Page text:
Mother’s Legacy

November 26, 2012 at 12:56 am | Posted in family of origin, grief/loss | 3 Comments

~ Retracing footsteps ~

“You will in time understand the complexity of my time here on earth…” were my mother’s words.

Just this morning I had an epiphany in regards to my mother’s choices in life. I was contemplating her ways in which she said things that she wanted us to do differently, her stoic responses and her sometimes very stubborn decisions and opinions. We as a family struggled many times with this situation.

Now I see it all with a bit more perspective. My mother was probably brought up with little room to have her own wishes and desires fully met. She must have learnt that having her own and sometimes out-of-the-box ideas was termed as ‘being difficult’ and so swallowed them for a long time. I guess that in relationship with my father she was putting her own needs behind every thing else that the family needed. For a long time… until the phoenix rose out of the ashes.

I sometimes couldn’t understand why she would do things in a complicated way and didn’t want to change, when it all seemed to make so much more sense another way. She was artistic and different in every way, even when it comes to the way she had her kitchen organized.

In her later life I have experienced my mother’s resentment from all the years where she stood back, allowed others to come first, had her own needs met last.

Now I see what damage her soul took from conforming to society but not following her own path.

Today I choose that from what I see, everyone has the right to have their own wild ideas, needs, wants, dreams… which don’t need to be justified or explained. As I now live among the same walls my mother did, sleep in the very room my mother slept, eat on the table she dined, and am surrounded by the plants she chose to have in her garden, I am here to discover the complexity of her time on earth. Step by step.

Avoiding the Present Experience

November 2, 2012 at 6:01 pm | Posted in grief/loss | 2 Comments
Tags: , , , ,

Missing Mimi

It is fairly common to avoid that we experience, specifically if we don’t like what the experience brings with it. Often, dare I say ever, it is the emotional component that is disliked, unaccepted or denied.

I don’t like anger

I am aware of this right now. Today marks what would have been my mother’s 70 birthday, if not she chose to end her life prematurely in January this year. Today is a heavy day for me and I struggle with the mixture of anger at her decision to leave, her not being physically present and celebrating with her and her one year old grandchild, the feeling of missing her and on the other side the desire for me to be compassionate, accepting and seeing the positive in everything. Right now, the anger is much more prevalent and in my head I hear the screaming voice saying: ‘What the hell is there positive in this???’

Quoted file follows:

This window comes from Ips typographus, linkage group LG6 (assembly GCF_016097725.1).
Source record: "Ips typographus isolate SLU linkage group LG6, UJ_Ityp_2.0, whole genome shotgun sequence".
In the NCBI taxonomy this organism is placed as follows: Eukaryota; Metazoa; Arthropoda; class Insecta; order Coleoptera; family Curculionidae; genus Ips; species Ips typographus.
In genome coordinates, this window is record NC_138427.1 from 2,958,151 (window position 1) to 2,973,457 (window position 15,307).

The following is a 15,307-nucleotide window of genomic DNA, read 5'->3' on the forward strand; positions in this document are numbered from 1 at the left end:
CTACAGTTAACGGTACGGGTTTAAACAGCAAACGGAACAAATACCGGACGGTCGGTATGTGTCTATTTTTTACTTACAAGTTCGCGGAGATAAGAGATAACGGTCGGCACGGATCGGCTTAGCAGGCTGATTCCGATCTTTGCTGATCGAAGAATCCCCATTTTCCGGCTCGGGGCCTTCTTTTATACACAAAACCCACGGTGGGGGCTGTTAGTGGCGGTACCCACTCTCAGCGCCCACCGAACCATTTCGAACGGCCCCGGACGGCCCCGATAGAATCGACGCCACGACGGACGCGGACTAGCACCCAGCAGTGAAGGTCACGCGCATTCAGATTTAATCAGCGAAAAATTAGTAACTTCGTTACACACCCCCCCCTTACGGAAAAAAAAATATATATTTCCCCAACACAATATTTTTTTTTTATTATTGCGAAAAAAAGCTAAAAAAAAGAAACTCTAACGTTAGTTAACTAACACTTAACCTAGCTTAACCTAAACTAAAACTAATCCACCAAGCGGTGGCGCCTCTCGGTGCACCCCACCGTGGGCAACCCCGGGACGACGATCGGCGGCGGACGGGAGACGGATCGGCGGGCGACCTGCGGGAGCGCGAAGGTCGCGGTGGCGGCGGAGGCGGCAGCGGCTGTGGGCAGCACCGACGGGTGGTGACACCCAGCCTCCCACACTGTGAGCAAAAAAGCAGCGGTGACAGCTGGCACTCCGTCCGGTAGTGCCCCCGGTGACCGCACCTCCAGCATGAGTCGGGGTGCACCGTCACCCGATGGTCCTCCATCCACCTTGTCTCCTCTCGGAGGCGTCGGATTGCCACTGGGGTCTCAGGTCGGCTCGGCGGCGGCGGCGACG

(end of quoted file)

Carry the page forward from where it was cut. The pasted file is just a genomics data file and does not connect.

I just want to feel better

I’m reminded of one of my client’s session this week where my clients said: ‘I want to feel better, I don’t like feeling the way I’m feeling and it doesn’t make sense anyway.’

As a starting point, the desire to change isn’t wrong. It might just be premature to want to change from anger to joy in one step. There is a good reason for the emotion in the moment, whether we like it or not. There must be, otherwise we were we as human emotional being constructed this way? Beside the obvious, the release of the various emotional responses help us deal with what is and release tension. Tears help you heal. So do the emotion that are present, with or without tears.

Charge versus memory Continue Reading Avoiding the Present Experience…

Death – Meeting Society’s Taboo

October 5, 2012 at 5:57 pm | Posted in grief/loss | 4 Comments

♥ ♥ ♥

I’m the mother of a dead child. I’m the daughter of a dead mother. All of which happened within the space of less than 5 months.

I shock people when I tell them what occurred in the last year. Some literally sit there, eyes and mouth wide open but no sound. Even some good friends have not contacted me since my child died.

Talking to a friend who experienced stillbirth recently she mentioned that her friends wanted to give her space. Really, we don’t need that much space. One of my friends expressed feeling conscious of not wanting to bore me with her daily life because it all seemed so trivial and non-important.

It is true: experiencing death has changed me as a person and my perspective. It has put problems into perspective, taken the seriousness out of seemingly important matters and given my life a whole different meaning. It has thought me appreciation where in the past was a sense of expectation. It has requested I look deeper into myself, open more of those hidden cupboards of my psyche and questioned the notion of taking things for granted.